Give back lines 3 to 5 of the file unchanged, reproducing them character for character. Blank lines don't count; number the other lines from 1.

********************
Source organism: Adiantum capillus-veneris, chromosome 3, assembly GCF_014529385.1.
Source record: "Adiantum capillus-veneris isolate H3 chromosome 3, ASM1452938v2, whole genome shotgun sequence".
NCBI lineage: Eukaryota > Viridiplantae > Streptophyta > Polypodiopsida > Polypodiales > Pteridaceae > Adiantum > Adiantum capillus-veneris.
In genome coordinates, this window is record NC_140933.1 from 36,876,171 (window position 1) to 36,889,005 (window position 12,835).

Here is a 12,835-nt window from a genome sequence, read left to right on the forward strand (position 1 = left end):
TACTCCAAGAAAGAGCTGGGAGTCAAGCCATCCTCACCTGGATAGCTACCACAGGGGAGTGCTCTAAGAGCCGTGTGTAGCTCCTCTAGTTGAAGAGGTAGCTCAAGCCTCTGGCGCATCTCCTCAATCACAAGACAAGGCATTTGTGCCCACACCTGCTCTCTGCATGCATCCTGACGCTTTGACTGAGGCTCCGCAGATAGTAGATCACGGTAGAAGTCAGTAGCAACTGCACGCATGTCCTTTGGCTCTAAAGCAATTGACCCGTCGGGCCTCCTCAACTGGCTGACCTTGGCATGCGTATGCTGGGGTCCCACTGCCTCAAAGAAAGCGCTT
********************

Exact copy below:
NCBI lineage: Eukaryota > Viridiplantae > Streptophyta > Polypodiopsida > Polypodiales > Pteridaceae > Adiantum > Adiantum capillus-veneris.
In genome coordinates, this window is record NC_140933.1 from 36,876,171 (window position 1) to 36,889,005 (window position 12,835).

Here is a 12,835-nt window from a genome sequence, read left to right on the forward strand (position 1 = left end):